I wanted to feature these comments from Jean-Paul on the issue of speaking like a native. I am interested in your comments. I largely agree with Jean-Paul on this.( Getting close to a native accent means) Immersing oneself, plunging deeply and irretrievably into the new sounds, falling in love with the rhythm, melody and tonality of the new language. Listening, but as a lover would to the Beloved, not as a biologist watching a dying frog. Embracing, cherishing, breathing in every word, sigh and whisper of Her (or Him).
The more languages you know the easier it becomes to hear the sound structure of a new language, to compare it with known ones and to absorb it. And I find that detailed phonetic descriptions are initially invaluable: e.g. retroflex dentals in Hindi or Punjabi? Curl tongue back against upper palate.
Acquiring native (or almost) pronunciation fundamentally requires a conscious change of identity. The new language becomes “Language”. Your thought patterns switch over. All internal dialogue is transferred over. Music, movies, TV are all switched over. You are not an estranged, tentative foreigner trying to communicate; the new language is as much yours as your own body. This – for me, at least – is a deeply felt and consciously made decision. I went through this process as a teenager and have done my best to replicate it several times since.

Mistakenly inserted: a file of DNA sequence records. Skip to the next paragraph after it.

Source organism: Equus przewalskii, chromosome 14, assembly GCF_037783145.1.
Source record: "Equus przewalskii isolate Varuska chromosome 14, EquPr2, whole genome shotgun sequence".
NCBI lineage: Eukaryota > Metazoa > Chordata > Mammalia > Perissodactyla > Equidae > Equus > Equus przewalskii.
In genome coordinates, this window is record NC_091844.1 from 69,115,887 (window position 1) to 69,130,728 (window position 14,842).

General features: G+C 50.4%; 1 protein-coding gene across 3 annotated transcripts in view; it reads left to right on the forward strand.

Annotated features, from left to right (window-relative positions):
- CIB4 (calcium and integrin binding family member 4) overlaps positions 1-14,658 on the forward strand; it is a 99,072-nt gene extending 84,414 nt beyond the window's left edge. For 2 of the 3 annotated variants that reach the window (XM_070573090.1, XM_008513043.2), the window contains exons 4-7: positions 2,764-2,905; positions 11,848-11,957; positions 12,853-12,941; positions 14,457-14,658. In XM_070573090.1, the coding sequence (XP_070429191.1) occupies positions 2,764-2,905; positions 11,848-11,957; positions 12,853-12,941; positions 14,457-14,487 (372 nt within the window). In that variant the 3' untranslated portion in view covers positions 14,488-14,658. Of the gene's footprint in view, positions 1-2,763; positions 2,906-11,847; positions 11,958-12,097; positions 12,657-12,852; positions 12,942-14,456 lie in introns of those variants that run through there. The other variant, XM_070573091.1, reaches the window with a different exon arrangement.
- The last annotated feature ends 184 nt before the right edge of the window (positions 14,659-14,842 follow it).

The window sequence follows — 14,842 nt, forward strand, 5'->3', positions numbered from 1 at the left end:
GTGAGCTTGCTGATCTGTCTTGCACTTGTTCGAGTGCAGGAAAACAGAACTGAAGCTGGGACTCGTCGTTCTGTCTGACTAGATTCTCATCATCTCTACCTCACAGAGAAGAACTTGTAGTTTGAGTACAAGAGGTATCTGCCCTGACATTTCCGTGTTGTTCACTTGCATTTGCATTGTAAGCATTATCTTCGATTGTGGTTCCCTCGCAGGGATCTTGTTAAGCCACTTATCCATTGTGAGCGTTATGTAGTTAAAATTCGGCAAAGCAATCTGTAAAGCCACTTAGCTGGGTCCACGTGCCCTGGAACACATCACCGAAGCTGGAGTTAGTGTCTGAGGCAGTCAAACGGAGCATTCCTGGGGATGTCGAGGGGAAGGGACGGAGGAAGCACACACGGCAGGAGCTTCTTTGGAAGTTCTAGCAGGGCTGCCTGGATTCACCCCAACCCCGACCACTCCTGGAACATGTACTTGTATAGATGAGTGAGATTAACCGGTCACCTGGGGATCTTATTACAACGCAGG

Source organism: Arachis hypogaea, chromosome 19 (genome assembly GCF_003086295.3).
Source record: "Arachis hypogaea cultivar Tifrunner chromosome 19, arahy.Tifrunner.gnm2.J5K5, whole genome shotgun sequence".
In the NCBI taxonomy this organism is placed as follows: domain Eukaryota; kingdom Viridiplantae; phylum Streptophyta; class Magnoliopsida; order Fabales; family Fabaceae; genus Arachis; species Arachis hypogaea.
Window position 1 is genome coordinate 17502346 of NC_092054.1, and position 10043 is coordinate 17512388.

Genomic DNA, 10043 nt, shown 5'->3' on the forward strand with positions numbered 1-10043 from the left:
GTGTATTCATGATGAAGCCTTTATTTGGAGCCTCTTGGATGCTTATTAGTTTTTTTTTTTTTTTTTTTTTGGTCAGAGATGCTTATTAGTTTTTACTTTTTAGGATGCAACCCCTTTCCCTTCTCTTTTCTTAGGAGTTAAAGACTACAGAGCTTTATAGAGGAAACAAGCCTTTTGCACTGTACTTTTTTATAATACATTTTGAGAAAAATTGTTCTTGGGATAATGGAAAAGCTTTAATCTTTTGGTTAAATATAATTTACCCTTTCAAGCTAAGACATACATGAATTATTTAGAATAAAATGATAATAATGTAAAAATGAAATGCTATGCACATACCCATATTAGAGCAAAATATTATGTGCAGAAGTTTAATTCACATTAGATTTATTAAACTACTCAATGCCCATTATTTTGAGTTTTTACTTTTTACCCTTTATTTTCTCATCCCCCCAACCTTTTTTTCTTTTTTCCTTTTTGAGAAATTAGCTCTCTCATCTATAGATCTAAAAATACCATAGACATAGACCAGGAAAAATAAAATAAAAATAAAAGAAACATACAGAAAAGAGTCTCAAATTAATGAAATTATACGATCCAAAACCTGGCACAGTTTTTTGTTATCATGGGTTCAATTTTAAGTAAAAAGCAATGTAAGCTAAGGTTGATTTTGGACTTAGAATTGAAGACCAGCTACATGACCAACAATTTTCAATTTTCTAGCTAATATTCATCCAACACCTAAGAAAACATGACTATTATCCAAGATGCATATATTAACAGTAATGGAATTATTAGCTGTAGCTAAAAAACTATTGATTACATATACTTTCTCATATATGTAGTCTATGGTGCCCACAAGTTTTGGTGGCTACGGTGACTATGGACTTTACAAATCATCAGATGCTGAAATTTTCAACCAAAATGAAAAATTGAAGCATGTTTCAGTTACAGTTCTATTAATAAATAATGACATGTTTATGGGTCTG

If I needed two word to describe the greatest requirement it would have to be “Ünconditional Love” (for the object of your linguistic affections): hopeless, mad love. (Throw in a pinch of unmitigated obsession if you like.)
Yes it is possible (to speak like a native), but it requires a complete and fierce decision to become part of the new language: on all levels – internal dialogue, communication, intense study, social contacts, media. Nothing short of absolute engulfment – conscious or unconscious – will yield this result in a typical person. The time-frame is individual. It happens magically fast in younger children.
Experience tells me – having watched this process for decades – that if you are going to acquire native-sounding pronunciation and effortless syntax/vocab command in a new language, it will occur within a short time (a few years). A (usually unconscious) decision is made by an individual HOW MUCH to integrate and shed his/her old ego-persona-language for the new one. If the new speaker hangs on to the phonetic structure and syntax of the old country, these habits will usually fossilize and the passing of decades will only reinforce them. Comprehension could be flawless but output development will be permanently arrested.(A good linguistic coach could change that.)
I believe that native command of a new language is be achieved by living in a country. (I’m sure there are exceptions.)